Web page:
Local News

Connerly Speaks, Angry Students Protest

Posted December 3, 1997

— The man who helped to dismantle affirmative action policies in the country's largest university system said today that racial preferences go against the ``self-evident'' truth outlined in the Declaration of Independence - that all men are created equal.

Ward Connerly told the conservative John Locke Foundation that Martin Luther King Jr. understood better than most what the Declaration of Independence meant and often quoted it in his speeches.

``He believed that the nation could, as he said so eloquently, someday live out the true meaning of its creed,'' he said.

In recent years, however, America lost track of King's vision, Connerly said.

``Instead, we began to pursue that notion that, as Cornel West at Harvard says, race matters, and that you have to use race to get beyond race.''

``The `race matters' philosophy is poisonous for all Americans, because once you start using it, you don't get beyond it,'' Connerly said. ``It becomes part of everything you do. And there is no institution in American society that practices it more than the academy. Race seeps out of every pore of our colleges and universities.''

Tuesday night, Connerly urged students at the nation's first public university to reject racial preferences.

``If we can't embrace the notion that all of us will have equal rights as citizens, if we can justify or rationalize separate standards for our students to be admitted into college on the basis of skin color, then there's no hope for this democracy,'' he said. ``It won't work. The system simply will not work.''

``Race has no place in American life or law,'' Connerly told students at the University of North Carolina at Chapel Hill, quoting the late President Kennedy. ``That was supposed to be our guiding light as a nation.''

Student Tasha Venters says Connerly delivers a frightening message.

Student John Dervin says others have taken up Connerly's rhetoric.

Connerly in 1995 led the University of California Board of Regents to abolish race as a factor in university admissions. He went on to spearhead California's Proposition 209, a successful ballot initiative that banned state and local governments from using race or gender preferences in public hiring, education and contracting.

About 250 students jammed the student union to protest the speech. The students, about half of them black and half white, chanted, ``No university without diversity,'' and pumped signs denouncing Connerly's message.

Connerly said his appearance at UNC pointed out how important it is to rid society of the divisiveness created by emphasizing race. After his speech, audience members formed two lines to ask questions. One line was formed by blacks invariably opposed to Connerly, and the other was formed by whites who supported him.

``What's happened to us to cause us to break off so radically on something that is supposed to be self-evident, something that is so fundamental to what this nation is supposed to be?'' he asked.

Americans must go back to their roots and embrace the country's fundamental beliefs as a people, then move on from there, Connerly said. Trying to make amends for past injustices, he added, is an exercise in futility.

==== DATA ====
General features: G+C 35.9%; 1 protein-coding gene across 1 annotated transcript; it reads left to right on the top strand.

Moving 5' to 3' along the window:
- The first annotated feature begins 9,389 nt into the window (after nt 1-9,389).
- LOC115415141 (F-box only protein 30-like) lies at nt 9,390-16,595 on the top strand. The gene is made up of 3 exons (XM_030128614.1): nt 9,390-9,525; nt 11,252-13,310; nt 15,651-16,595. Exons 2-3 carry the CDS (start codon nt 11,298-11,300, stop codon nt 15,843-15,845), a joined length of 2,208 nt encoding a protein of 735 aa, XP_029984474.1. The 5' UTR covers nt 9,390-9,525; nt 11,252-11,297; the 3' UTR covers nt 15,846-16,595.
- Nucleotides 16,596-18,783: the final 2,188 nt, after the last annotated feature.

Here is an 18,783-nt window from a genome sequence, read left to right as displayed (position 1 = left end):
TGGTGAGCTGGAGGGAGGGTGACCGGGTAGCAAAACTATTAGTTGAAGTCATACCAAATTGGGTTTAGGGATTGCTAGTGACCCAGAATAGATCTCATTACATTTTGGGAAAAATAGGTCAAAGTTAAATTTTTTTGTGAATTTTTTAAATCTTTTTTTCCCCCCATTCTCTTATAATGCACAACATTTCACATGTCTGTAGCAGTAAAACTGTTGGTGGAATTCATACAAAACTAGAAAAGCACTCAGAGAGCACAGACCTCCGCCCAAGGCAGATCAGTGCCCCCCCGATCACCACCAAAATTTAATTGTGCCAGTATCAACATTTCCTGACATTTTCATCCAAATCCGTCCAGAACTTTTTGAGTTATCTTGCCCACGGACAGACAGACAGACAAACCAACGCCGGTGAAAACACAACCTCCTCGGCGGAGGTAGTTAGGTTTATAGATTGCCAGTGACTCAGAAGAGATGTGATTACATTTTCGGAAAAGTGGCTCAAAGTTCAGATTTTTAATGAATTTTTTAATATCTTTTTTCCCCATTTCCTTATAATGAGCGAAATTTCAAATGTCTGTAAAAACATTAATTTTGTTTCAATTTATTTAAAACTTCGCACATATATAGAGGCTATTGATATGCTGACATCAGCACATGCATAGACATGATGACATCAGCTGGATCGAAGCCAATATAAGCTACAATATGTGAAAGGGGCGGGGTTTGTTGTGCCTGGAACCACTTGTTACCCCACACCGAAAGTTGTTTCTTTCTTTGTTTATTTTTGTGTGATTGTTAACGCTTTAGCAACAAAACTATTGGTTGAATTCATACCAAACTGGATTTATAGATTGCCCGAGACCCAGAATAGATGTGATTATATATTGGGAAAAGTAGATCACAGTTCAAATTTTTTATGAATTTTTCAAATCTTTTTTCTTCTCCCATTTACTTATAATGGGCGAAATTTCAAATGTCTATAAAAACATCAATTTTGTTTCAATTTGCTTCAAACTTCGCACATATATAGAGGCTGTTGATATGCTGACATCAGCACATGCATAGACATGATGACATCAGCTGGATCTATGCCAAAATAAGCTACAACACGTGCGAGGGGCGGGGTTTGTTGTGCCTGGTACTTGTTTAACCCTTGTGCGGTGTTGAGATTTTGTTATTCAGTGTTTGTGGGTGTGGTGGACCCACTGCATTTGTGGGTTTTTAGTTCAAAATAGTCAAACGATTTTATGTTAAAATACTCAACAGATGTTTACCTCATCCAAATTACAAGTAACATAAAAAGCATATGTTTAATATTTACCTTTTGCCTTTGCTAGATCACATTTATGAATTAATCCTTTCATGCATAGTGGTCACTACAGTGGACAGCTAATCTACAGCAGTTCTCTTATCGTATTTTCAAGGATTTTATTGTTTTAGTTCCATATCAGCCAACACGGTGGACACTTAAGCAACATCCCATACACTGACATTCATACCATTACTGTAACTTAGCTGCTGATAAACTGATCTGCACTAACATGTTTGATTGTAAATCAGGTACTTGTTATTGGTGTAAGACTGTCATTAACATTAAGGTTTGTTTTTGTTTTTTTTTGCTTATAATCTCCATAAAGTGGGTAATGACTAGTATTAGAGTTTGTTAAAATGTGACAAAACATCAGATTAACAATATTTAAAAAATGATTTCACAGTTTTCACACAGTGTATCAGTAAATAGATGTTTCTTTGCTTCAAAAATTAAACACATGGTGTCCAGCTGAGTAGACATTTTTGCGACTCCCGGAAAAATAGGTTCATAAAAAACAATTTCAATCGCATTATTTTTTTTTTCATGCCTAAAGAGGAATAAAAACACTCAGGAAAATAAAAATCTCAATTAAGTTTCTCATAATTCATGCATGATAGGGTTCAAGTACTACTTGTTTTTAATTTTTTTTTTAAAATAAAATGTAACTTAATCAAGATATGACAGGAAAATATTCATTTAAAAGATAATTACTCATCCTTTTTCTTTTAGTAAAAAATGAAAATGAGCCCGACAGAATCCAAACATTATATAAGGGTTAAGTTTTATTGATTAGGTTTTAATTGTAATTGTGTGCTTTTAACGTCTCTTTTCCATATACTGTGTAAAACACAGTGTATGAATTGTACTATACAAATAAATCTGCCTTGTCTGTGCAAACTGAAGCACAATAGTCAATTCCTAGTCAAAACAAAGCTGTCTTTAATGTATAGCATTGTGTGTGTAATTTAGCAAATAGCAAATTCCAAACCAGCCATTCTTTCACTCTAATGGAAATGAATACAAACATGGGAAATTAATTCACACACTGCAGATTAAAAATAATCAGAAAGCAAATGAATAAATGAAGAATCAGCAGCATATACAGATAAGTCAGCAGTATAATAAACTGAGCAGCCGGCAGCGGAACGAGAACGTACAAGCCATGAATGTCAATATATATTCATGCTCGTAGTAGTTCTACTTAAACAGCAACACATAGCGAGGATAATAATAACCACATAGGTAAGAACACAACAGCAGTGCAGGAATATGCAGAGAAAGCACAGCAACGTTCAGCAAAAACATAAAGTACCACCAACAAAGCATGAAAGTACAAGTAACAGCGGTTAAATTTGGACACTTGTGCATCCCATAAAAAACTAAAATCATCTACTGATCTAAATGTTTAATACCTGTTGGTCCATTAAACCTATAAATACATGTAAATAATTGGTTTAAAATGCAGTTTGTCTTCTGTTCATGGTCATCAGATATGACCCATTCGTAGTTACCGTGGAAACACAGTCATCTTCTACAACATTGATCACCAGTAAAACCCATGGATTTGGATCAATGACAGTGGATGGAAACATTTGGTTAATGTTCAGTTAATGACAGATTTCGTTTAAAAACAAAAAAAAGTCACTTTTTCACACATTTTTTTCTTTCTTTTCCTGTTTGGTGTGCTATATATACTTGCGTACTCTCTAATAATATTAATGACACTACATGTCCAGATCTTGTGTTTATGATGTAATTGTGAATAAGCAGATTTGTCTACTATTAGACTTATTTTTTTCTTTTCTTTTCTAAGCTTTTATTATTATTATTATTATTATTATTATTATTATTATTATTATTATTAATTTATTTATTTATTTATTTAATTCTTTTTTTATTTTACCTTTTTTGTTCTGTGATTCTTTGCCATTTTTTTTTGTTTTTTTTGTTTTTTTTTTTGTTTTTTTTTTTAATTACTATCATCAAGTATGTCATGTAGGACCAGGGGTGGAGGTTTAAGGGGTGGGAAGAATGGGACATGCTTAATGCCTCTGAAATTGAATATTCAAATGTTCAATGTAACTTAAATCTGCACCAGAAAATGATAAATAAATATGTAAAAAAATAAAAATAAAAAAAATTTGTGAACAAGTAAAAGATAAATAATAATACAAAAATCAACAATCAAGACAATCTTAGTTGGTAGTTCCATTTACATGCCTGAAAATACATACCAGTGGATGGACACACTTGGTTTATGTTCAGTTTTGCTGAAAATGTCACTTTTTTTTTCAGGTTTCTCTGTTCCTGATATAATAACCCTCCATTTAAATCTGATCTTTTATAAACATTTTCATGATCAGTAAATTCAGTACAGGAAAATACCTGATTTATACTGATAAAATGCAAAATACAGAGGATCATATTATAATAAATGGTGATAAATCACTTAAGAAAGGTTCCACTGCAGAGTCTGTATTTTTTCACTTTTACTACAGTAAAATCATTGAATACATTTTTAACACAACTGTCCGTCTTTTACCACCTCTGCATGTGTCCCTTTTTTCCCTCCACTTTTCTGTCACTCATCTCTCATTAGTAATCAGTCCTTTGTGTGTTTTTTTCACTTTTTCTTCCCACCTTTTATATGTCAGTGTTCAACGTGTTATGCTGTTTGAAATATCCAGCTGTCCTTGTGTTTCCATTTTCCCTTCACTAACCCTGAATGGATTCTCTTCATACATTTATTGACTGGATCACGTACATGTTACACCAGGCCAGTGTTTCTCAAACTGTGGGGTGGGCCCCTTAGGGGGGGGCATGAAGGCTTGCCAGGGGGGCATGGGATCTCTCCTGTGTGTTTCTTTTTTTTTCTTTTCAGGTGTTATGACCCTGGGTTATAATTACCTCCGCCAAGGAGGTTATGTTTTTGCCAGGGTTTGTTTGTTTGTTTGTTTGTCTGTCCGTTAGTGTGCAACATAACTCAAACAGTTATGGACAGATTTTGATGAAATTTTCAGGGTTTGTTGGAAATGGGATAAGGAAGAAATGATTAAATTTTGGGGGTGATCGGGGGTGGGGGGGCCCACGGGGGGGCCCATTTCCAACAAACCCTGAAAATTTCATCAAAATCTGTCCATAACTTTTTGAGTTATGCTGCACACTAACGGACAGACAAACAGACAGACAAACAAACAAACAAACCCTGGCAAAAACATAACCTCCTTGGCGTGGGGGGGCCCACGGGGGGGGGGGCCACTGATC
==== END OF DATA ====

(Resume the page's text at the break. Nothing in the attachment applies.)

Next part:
``At some point, I believe we say, `We're going to wipe the slate clean,' and we're going to say that today is the first day of the rest of our lives.... I not going to hold anyone accountable for yesterday, last year, 300 years ago; I'm going to hold you accountable for today. Under our system, we don't blame the son for the sins of the father.''

Connerly's visit to North Carolina follows a decision by UNC President Molly Broad to call for a review of affirmative action policies on all 16 UNC campuses. Already, some scholarships for black students have been abolished, and some special programs have been integrated to comply with her directive that campuses get rid of policies that use race as the only factor in admissions, financial aid or scholarship decisions.

Broad said she wants to protect UNC's campuses from lawsuits - and from the drop in black student enrollment that would come with a measure like Proposition 209 - by making sure they are following the U.S. Supreme Court's 1978 ruling in University of California vs. Bakke. The decision allows race to be considered as one factor among many in university admissions.

The protestors at UNC Tuesday night made clear their unhappiness with Broad's review.

``Students are outraged to learn that some UNC system campuses have moved beyond the law and are working to eliminate race as a factor in admissions, recruitment and retention,'' said Ali Fischer, a protest leader. ``This is a huge blow to civil rights and higher education in North Carolina.''

Meanwhile, Tuesday, at a private reception for Connerly, Rep. Edwin Hardy, R-Beaufort, said he plans to refile his anti-affirmative action bill, ``The Civil Rights Restoration Act,'' during the 1999 legislative session.

The bill, modeled after Proposition 209, failed to pass the General Assembly this year.

``We've had affirmative action in North Carolina for 25 years, and it can stay in place one more year,'' Hardy said. ``But I don't think it should be in place much longer than that. I never believed in it in the first place, and its time has certainly passed.''

By RANDALL CHASE,Associated Press Writer Copyright ©1997 Associated Press. All rights reserved. This material may not be published, broadcast, rewritten, or distributed.


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